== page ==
Scott, who has been a frequent critic of area police tactics over the years, said a federal probe should extend beyond the Sheriff's Office and look into the actions and practices of police agencies throughout the county.

Her words were largely met with silence from law enforcement circles, though some police officials said the threat of deadly force, not race, is the driving force behind most police shootings.

“We don't shoot anyone who doesn't try to shoot us first,” said Lt. Michael Fowler of Hanahan police, which had a fatal police-involved shooting in August.

Scott and others said they were troubled by perceived discrepancies in the Sheriff's Office account of Drayton's shooting, and by nagging questions about why lethal force was used against him.

Deputies shot the 51-year-old man, who had a history of mental illness, after responding to a domestic disturbance at his family's Greenhill Road home, authorities said. Drayton had reportedly told his sister that he was going to kill her, then himself.

Sheriff Al Cannon has said deputies caught up with Drayton on Seaside Lane, but he fought their efforts to handcuff him and twice shook off their attempts to subdue him with Tasers. Officers fired on Drayton after he jabbed a deputy in the leg with a knife, he said.

Deputies fired about nine times. Investigators found six wounds on Drayton, but Cannon said it's possible that some of the injuries were from bullets exiting his body.

Witnesses have said Drayton had his hands above his head trying to surrender when he was tased, and that he threw a knife that hit the deputy's leg but didn't stab him.

The Rev. Joseph Darby, first vice president of the Charleston NAACP branch, questioned why deputies would fire on a man who had just thrown away his weapon and was trying to escape. “How do you shoot a fleeing person to protect yourself?” he said.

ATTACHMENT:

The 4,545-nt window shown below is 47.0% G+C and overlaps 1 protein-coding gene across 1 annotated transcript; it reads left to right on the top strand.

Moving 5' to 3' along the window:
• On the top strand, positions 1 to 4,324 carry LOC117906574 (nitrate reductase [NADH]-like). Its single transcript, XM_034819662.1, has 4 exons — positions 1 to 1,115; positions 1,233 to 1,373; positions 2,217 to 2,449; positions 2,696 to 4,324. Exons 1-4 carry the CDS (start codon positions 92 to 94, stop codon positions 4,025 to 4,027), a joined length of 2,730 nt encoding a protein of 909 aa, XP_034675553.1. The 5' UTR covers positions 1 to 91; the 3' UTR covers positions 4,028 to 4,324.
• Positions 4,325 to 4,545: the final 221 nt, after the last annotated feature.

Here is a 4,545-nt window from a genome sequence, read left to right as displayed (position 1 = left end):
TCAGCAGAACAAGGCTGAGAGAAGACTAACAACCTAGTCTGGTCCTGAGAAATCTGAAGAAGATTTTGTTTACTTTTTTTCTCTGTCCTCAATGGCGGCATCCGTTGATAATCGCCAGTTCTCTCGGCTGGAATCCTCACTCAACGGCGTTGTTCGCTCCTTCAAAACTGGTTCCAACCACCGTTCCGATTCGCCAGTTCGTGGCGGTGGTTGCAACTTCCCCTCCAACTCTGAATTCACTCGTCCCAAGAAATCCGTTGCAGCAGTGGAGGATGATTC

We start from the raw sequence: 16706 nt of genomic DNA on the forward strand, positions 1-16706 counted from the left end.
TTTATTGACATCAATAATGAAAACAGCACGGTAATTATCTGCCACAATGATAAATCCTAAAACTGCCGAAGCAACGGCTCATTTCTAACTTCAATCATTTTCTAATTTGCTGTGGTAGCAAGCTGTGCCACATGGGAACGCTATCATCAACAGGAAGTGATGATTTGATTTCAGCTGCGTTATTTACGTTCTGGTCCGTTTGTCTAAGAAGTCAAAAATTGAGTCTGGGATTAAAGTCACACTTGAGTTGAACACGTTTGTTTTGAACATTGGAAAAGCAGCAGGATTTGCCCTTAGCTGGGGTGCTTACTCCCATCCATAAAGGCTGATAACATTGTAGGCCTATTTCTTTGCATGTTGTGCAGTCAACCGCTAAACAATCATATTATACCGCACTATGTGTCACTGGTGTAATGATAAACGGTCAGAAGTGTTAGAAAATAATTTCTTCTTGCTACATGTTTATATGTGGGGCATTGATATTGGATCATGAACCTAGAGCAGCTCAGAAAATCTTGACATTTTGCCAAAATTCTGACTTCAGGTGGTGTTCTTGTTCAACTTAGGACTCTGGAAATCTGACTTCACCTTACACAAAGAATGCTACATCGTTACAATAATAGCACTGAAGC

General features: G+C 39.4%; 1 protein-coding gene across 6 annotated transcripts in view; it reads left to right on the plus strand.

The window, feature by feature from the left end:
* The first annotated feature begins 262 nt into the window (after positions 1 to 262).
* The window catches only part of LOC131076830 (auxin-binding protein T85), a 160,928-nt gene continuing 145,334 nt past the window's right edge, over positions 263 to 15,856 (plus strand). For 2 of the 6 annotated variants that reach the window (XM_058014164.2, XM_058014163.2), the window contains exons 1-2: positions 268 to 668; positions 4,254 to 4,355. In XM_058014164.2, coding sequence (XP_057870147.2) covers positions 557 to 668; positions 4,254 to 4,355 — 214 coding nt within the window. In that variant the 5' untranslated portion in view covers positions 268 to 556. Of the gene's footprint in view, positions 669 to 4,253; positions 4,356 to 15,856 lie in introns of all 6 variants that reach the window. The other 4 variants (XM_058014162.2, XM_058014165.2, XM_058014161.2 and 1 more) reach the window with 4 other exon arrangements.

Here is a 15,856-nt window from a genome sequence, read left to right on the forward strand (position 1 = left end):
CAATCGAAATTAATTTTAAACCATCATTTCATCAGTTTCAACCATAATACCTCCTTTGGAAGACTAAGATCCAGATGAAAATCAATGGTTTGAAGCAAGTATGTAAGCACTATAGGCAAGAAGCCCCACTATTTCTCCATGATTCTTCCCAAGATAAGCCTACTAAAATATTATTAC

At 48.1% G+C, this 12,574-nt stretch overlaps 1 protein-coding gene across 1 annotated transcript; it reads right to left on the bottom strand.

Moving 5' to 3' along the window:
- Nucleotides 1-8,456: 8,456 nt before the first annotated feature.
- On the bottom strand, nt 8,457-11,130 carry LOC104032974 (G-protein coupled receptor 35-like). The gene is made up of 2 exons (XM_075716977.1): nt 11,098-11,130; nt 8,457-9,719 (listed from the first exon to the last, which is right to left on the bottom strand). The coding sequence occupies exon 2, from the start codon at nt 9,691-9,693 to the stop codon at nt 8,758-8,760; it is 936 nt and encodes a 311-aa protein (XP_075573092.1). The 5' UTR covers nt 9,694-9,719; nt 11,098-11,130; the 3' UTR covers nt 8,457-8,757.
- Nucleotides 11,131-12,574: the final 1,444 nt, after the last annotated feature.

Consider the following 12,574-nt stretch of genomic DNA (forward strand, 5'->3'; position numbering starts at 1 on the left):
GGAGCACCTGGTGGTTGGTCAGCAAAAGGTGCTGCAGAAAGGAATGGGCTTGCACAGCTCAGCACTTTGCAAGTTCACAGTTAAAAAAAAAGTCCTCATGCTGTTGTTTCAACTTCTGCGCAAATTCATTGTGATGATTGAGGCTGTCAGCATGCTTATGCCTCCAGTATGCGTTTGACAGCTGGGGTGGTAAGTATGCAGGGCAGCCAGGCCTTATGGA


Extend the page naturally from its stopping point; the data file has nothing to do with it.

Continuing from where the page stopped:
Scott said she remained troubled by video that captured a supervising deputy telling his underlings “good job” after the gunfire subsided. “Somebody just died and we have another human being rallying 'good job,' ” she said.

Cannon described the deputy's choice of words as an “unfortunate” reference to deputies professionally guarding their own safety in the face of danger. He has denied that the shooting was the result of bias.

Sheriff's Maj. James Brady said the agency had nothing new to add Wednesday on the shooting. “We have already provided the information we have on the incident,” he said. “There is nothing to rebut.”

Relatives of Drayton stood with NAACP officials during the press conference but declined to discuss or comment on the shooting. Erma Smith, a cousin of Drayton, briefly thanked the community for its support.

“The family is very devastated right now,” she said. “We just ask those who have been praying to continue to pray for us.”

Reach Glenn Smith at 937-5556 or Twitter.com/glennsmith5.